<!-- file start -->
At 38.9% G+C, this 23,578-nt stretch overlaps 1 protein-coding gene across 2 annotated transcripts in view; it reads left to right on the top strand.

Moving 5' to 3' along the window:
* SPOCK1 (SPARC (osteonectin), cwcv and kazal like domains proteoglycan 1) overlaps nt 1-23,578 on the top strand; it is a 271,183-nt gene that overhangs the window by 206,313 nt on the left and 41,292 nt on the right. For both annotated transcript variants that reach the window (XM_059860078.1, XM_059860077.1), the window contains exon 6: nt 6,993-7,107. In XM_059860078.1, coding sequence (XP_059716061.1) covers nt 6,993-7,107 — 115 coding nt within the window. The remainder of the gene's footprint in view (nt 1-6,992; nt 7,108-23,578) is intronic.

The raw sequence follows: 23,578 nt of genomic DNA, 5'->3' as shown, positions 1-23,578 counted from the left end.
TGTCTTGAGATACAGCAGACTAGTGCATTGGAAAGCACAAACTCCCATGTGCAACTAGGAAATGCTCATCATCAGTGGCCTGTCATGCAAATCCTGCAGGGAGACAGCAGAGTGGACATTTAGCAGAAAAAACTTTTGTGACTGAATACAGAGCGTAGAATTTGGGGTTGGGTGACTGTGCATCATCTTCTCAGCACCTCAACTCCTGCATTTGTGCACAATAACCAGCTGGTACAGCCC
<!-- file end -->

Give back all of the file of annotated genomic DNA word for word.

At 38.9% G+C, this 23,578-nt stretch overlaps 1 protein-coding gene across 2 annotated transcripts in view; it reads left to right on the top strand.

Moving 5' to 3' along the window:
* SPOCK1 (SPARC (osteonectin), cwcv and kazal like domains proteoglycan 1) overlaps nt 1-23,578 on the top strand; it is a 271,183-nt gene that overhangs the window by 206,313 nt on the left and 41,292 nt on the right. For both annotated transcript variants that reach the window (XM_059860078.1, XM_059860077.1), the window contains exon 6: nt 6,993-7,107. In XM_059860078.1, coding sequence (XP_059716061.1) covers nt 6,993-7,107 — 115 coding nt within the window. The remainder of the gene's footprint in view (nt 1-6,992; nt 7,108-23,578) is intronic.

The raw sequence follows: 23,578 nt of genomic DNA, 5'->3' as shown, positions 1-23,578 counted from the left end.
TGTCTTGAGATACAGCAGACTAGTGCATTGGAAAGCACAAACTCCCATGTGCAACTAGGAAATGCTCATCATCAGTGGCCTGTCATGCAAATCCTGCAGGGAGACAGCAGAGTGGACATTTAGCAGAAAAAACTTTTGTGACTGAATACAGAGCGTAGAATTTGGGGTTGGGTGACTGTGCATCATCTTCTCAGCACCTCAACTCCTGCATTTGTGCACAATAACCAGCTGGTACAGCCC